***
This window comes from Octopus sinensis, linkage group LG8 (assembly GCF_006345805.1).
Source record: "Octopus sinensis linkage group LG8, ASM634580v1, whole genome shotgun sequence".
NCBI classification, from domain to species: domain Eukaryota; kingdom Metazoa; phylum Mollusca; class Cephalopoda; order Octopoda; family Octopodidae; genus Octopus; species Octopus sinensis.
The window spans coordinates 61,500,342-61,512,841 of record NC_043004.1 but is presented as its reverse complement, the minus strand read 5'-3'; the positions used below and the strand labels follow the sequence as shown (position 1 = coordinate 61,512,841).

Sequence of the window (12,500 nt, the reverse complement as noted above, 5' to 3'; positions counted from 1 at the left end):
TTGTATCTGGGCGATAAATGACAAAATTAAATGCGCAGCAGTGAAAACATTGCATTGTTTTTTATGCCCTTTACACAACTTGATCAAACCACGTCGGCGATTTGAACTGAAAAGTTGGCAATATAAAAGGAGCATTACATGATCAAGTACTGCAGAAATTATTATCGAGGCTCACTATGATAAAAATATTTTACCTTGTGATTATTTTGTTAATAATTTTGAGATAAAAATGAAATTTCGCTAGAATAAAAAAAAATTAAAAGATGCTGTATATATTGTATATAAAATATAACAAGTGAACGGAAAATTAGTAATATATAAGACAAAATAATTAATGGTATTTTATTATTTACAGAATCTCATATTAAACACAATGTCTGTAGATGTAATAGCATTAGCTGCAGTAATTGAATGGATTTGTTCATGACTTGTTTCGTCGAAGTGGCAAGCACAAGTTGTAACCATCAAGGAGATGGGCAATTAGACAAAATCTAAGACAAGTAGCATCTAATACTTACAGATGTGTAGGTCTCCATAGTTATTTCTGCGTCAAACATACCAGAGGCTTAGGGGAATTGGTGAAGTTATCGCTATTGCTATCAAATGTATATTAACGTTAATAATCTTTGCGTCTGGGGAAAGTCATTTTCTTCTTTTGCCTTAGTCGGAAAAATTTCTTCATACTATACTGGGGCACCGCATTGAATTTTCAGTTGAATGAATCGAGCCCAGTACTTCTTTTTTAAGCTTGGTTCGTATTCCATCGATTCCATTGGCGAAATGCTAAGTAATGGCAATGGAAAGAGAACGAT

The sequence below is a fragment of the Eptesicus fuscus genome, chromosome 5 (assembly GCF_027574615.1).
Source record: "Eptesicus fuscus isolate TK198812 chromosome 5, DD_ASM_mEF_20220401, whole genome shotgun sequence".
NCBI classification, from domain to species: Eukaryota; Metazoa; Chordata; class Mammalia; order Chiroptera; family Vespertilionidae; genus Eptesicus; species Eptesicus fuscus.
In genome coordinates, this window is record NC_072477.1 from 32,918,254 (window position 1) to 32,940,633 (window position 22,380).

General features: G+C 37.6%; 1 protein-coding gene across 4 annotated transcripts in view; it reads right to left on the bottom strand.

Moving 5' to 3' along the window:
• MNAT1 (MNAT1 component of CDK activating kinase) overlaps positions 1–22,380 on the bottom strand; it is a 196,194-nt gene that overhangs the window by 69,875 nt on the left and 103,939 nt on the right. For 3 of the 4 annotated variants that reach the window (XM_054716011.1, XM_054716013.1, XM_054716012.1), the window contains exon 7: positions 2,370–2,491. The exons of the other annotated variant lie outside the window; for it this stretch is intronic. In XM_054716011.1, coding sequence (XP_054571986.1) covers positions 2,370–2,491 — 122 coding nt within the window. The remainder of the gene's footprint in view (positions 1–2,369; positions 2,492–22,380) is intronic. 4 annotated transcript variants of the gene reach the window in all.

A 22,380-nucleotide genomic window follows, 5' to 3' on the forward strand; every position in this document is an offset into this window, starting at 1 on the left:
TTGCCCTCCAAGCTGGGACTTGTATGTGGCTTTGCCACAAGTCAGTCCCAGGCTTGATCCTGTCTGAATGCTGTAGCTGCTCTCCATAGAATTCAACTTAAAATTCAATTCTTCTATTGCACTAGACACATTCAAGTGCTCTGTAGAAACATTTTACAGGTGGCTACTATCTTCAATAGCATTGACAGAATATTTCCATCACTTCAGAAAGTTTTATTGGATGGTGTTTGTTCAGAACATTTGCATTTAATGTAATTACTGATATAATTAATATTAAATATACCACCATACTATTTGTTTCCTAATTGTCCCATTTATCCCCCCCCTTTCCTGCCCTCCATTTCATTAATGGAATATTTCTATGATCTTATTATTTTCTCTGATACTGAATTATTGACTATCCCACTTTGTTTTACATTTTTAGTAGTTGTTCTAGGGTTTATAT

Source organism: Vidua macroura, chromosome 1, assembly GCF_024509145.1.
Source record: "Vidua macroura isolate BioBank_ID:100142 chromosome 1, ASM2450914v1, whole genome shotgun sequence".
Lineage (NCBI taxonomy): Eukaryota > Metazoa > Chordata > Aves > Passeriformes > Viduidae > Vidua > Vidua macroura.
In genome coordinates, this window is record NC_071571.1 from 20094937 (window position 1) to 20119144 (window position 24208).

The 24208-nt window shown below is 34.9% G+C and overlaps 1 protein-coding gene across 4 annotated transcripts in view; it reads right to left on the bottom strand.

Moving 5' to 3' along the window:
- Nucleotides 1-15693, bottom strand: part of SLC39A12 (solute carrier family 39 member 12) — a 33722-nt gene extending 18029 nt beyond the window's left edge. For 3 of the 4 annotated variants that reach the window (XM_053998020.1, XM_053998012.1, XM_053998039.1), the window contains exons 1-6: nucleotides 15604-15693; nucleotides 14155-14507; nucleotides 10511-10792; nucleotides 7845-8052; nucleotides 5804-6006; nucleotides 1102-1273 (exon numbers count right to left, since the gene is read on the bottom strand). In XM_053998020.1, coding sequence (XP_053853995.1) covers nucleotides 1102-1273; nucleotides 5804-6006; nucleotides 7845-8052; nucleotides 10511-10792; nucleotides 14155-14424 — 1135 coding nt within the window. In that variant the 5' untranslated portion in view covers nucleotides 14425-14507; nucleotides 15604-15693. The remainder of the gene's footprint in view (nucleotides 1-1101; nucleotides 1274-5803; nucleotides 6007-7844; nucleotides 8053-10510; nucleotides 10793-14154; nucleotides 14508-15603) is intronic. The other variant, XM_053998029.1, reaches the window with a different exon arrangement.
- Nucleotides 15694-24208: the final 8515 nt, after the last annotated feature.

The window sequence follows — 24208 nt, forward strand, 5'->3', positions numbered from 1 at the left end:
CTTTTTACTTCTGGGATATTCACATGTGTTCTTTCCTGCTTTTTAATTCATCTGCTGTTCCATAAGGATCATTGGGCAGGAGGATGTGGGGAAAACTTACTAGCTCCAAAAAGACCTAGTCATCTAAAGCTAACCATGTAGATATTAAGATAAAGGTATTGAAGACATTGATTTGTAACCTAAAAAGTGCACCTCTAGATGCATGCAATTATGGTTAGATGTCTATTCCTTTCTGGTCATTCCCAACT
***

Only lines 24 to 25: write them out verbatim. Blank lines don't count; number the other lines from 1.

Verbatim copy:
The window sequence follows — 24208 nt, forward strand, 5'->3', positions numbered from 1 at the left end:
CTTTTTACTTCTGGGATATTCACATGTGTTCTTTCCTGCTTTTTAATTCATCTGCTGTTCCATAAGGATCATTGGGCAGGAGGATGTGGGGAAAACTTACTAGCTCCAAAAAGACCTAGTCATCTAAAGCTAACCATGTAGATATTAAGATAAAGGTATTGAAGACATTGATTTGTAACCTAAAAAGTGCACCTCTAGATGCATGCAATTATGGTTAGATGTCTATTCCTTTCTGGTCATTCCCAACT